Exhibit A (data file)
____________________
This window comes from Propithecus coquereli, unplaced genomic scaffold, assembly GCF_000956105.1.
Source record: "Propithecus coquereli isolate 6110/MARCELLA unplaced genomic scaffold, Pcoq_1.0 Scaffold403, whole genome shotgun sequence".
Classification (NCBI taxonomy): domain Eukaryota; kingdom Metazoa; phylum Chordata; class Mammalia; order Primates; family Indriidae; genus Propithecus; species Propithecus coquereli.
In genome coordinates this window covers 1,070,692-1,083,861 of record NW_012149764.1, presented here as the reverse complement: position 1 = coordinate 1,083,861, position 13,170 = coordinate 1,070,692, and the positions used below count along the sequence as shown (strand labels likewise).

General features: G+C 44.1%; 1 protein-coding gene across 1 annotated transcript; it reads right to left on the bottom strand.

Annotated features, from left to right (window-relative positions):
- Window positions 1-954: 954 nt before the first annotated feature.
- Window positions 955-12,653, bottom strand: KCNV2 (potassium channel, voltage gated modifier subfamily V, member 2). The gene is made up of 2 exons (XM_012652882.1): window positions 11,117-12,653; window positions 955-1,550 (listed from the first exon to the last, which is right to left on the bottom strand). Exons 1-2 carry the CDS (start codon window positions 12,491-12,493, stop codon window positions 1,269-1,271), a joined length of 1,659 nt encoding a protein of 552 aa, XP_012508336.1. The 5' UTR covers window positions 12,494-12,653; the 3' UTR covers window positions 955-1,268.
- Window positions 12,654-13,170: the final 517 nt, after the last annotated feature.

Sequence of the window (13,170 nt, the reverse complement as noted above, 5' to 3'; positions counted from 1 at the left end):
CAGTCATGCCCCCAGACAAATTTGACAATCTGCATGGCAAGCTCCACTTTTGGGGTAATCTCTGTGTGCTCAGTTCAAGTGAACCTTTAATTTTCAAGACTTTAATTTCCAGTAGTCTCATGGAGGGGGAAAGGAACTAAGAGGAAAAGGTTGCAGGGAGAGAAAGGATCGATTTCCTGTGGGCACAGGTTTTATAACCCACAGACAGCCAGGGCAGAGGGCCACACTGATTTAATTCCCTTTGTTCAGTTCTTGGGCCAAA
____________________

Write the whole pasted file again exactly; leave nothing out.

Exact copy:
This window comes from Propithecus coquereli, unplaced genomic scaffold, assembly GCF_000956105.1.
Source record: "Propithecus coquereli isolate 6110/MARCELLA unplaced genomic scaffold, Pcoq_1.0 Scaffold403, whole genome shotgun sequence".
Classification (NCBI taxonomy): domain Eukaryota; kingdom Metazoa; phylum Chordata; class Mammalia; order Primates; family Indriidae; genus Propithecus; species Propithecus coquereli.
In genome coordinates this window covers 1,070,692-1,083,861 of record NW_012149764.1, presented here as the reverse complement: position 1 = coordinate 1,083,861, position 13,170 = coordinate 1,070,692, and the positions used below count along the sequence as shown (strand labels likewise).

General features: G+C 44.1%; 1 protein-coding gene across 1 annotated transcript; it reads right to left on the bottom strand.

Annotated features, from left to right (window-relative positions):
- Window positions 1-954: 954 nt before the first annotated feature.
- Window positions 955-12,653, bottom strand: KCNV2 (potassium channel, voltage gated modifier subfamily V, member 2). The gene is made up of 2 exons (XM_012652882.1): window positions 11,117-12,653; window positions 955-1,550 (listed from the first exon to the last, which is right to left on the bottom strand). Exons 1-2 carry the CDS (start codon window positions 12,491-12,493, stop codon window positions 1,269-1,271), a joined length of 1,659 nt encoding a protein of 552 aa, XP_012508336.1. The 5' UTR covers window positions 12,494-12,653; the 3' UTR covers window positions 955-1,268.
- Window positions 12,654-13,170: the final 517 nt, after the last annotated feature.

Sequence of the window (13,170 nt, the reverse complement as noted above, 5' to 3'; positions counted from 1 at the left end):
CAGTCATGCCCCCAGACAAATTTGACAATCTGCATGGCAAGCTCCACTTTTGGGGTAATCTCTGTGTGCTCAGTTCAAGTGAACCTTTAATTTTCAAGACTTTAATTTCCAGTAGTCTCATGGAGGGGGAAAGGAACTAAGAGGAAAAGGTTGCAGGGAGAGAAAGGATCGATTTCCTGTGGGCACAGGTTTTATAACCCACAGACAGCCAGGGCAGAGGGCCACACTGATTTAATTCCCTTTGTTCAGTTCTTGGGCCAAA